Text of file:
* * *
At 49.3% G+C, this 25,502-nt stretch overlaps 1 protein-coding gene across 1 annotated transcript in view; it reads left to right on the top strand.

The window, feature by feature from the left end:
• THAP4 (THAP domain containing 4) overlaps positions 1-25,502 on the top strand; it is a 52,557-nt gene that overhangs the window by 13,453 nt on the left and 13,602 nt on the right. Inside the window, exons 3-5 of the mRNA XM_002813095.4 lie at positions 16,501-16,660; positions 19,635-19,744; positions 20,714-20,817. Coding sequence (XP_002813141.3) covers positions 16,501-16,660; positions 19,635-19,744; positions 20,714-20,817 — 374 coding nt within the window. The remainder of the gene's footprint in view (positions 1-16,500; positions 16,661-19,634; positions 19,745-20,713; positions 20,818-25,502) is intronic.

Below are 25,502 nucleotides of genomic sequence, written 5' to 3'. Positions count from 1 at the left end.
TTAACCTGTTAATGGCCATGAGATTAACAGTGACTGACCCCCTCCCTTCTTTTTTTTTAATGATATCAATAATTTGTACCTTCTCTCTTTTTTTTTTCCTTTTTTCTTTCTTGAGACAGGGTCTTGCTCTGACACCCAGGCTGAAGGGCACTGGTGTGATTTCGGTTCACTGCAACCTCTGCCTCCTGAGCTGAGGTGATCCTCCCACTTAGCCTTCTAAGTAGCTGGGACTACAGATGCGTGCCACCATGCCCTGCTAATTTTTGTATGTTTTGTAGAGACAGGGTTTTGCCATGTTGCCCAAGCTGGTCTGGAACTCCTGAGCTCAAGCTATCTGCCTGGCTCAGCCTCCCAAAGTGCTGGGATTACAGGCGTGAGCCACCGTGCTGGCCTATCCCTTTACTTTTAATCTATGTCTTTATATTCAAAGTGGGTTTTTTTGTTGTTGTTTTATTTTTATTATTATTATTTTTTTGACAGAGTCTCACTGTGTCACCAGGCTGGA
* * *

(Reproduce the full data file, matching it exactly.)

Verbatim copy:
At 49.3% G+C, this 25,502-nt stretch overlaps 1 protein-coding gene across 1 annotated transcript in view; it reads left to right on the top strand.

The window, feature by feature from the left end:
• THAP4 (THAP domain containing 4) overlaps positions 1-25,502 on the top strand; it is a 52,557-nt gene that overhangs the window by 13,453 nt on the left and 13,602 nt on the right. Inside the window, exons 3-5 of the mRNA XM_002813095.4 lie at positions 16,501-16,660; positions 19,635-19,744; positions 20,714-20,817. Coding sequence (XP_002813141.3) covers positions 16,501-16,660; positions 19,635-19,744; positions 20,714-20,817 — 374 coding nt within the window. The remainder of the gene's footprint in view (positions 1-16,500; positions 16,661-19,634; positions 19,745-20,713; positions 20,818-25,502) is intronic.

Below are 25,502 nucleotides of genomic sequence, written 5' to 3'. Positions count from 1 at the left end.
TTAACCTGTTAATGGCCATGAGATTAACAGTGACTGACCCCCTCCCTTCTTTTTTTTTAATGATATCAATAATTTGTACCTTCTCTCTTTTTTTTTTCCTTTTTTCTTTCTTGAGACAGGGTCTTGCTCTGACACCCAGGCTGAAGGGCACTGGTGTGATTTCGGTTCACTGCAACCTCTGCCTCCTGAGCTGAGGTGATCCTCCCACTTAGCCTTCTAAGTAGCTGGGACTACAGATGCGTGCCACCATGCCCTGCTAATTTTTGTATGTTTTGTAGAGACAGGGTTTTGCCATGTTGCCCAAGCTGGTCTGGAACTCCTGAGCTCAAGCTATCTGCCTGGCTCAGCCTCCCAAAGTGCTGGGATTACAGGCGTGAGCCACCGTGCTGGCCTATCCCTTTACTTTTAATCTATGTCTTTATATTCAAAGTGGGTTTTTTTGTTGTTGTTTTATTTTTATTATTATTATTTTTTTGACAGAGTCTCACTGTGTCACCAGGCTGGA